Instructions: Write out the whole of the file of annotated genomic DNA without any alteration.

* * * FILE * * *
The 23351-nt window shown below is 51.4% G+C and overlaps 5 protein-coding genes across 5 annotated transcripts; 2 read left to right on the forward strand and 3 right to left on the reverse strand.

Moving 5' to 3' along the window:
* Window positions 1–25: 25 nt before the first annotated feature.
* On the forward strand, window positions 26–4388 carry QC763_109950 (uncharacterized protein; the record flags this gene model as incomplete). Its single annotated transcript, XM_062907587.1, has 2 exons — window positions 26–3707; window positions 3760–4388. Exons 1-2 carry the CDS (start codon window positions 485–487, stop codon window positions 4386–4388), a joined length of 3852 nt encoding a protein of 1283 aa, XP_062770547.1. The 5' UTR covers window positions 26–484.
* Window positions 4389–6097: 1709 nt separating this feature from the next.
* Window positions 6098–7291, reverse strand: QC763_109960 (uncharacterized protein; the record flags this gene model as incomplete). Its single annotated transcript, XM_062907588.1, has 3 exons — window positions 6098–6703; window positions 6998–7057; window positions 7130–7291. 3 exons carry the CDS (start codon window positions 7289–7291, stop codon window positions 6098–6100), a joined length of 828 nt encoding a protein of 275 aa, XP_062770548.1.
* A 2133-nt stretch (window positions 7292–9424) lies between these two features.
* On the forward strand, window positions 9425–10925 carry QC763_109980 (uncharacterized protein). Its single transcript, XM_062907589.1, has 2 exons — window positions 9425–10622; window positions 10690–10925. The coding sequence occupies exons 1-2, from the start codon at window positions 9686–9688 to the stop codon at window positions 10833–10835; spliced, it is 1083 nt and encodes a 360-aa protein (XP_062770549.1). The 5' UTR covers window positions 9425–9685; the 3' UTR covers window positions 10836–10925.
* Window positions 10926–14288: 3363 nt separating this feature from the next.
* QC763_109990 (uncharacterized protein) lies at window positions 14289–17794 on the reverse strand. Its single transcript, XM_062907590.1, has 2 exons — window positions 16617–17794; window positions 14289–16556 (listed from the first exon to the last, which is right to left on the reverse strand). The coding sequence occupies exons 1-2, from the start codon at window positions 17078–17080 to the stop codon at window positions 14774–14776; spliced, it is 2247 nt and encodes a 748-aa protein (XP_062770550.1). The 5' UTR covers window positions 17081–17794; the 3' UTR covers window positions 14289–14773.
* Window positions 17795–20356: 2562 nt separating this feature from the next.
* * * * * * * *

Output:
The 23351-nt window shown below is 51.4% G+C and overlaps 5 protein-coding genes across 5 annotated transcripts; 2 read left to right on the forward strand and 3 right to left on the reverse strand.

Moving 5' to 3' along the window:
* Window positions 1–25: 25 nt before the first annotated feature.
* On the forward strand, window positions 26–4388 carry QC763_109950 (uncharacterized protein; the record flags this gene model as incomplete). Its single annotated transcript, XM_062907587.1, has 2 exons — window positions 26–3707; window positions 3760–4388. Exons 1-2 carry the CDS (start codon window positions 485–487, stop codon window positions 4386–4388), a joined length of 3852 nt encoding a protein of 1283 aa, XP_062770547.1. The 5' UTR covers window positions 26–484.
* Window positions 4389–6097: 1709 nt separating this feature from the next.
* Window positions 6098–7291, reverse strand: QC763_109960 (uncharacterized protein; the record flags this gene model as incomplete). Its single annotated transcript, XM_062907588.1, has 3 exons — window positions 6098–6703; window positions 6998–7057; window positions 7130–7291. 3 exons carry the CDS (start codon window positions 7289–7291, stop codon window positions 6098–6100), a joined length of 828 nt encoding a protein of 275 aa, XP_062770548.1.
* A 2133-nt stretch (window positions 7292–9424) lies between these two features.
* On the forward strand, window positions 9425–10925 carry QC763_109980 (uncharacterized protein). Its single transcript, XM_062907589.1, has 2 exons — window positions 9425–10622; window positions 10690–10925. The coding sequence occupies exons 1-2, from the start codon at window positions 9686–9688 to the stop codon at window positions 10833–10835; spliced, it is 1083 nt and encodes a 360-aa protein (XP_062770549.1). The 5' UTR covers window positions 9425–9685; the 3' UTR covers window positions 10836–10925.
* Window positions 10926–14288: 3363 nt separating this feature from the next.
* QC763_109990 (uncharacterized protein) lies at window positions 14289–17794 on the reverse strand. Its single transcript, XM_062907590.1, has 2 exons — window positions 16617–17794; window positions 14289–16556 (listed from the first exon to the last, which is right to left on the reverse strand). The coding sequence occupies exons 1-2, from the start codon at window positions 17078–17080 to the stop codon at window positions 14774–14776; spliced, it is 2247 nt and encodes a 748-aa protein (XP_062770550.1). The 5' UTR covers window positions 17081–17794; the 3' UTR covers window positions 14289–14773.
* Window positions 17795–20356: 2562 nt separating this feature from the next.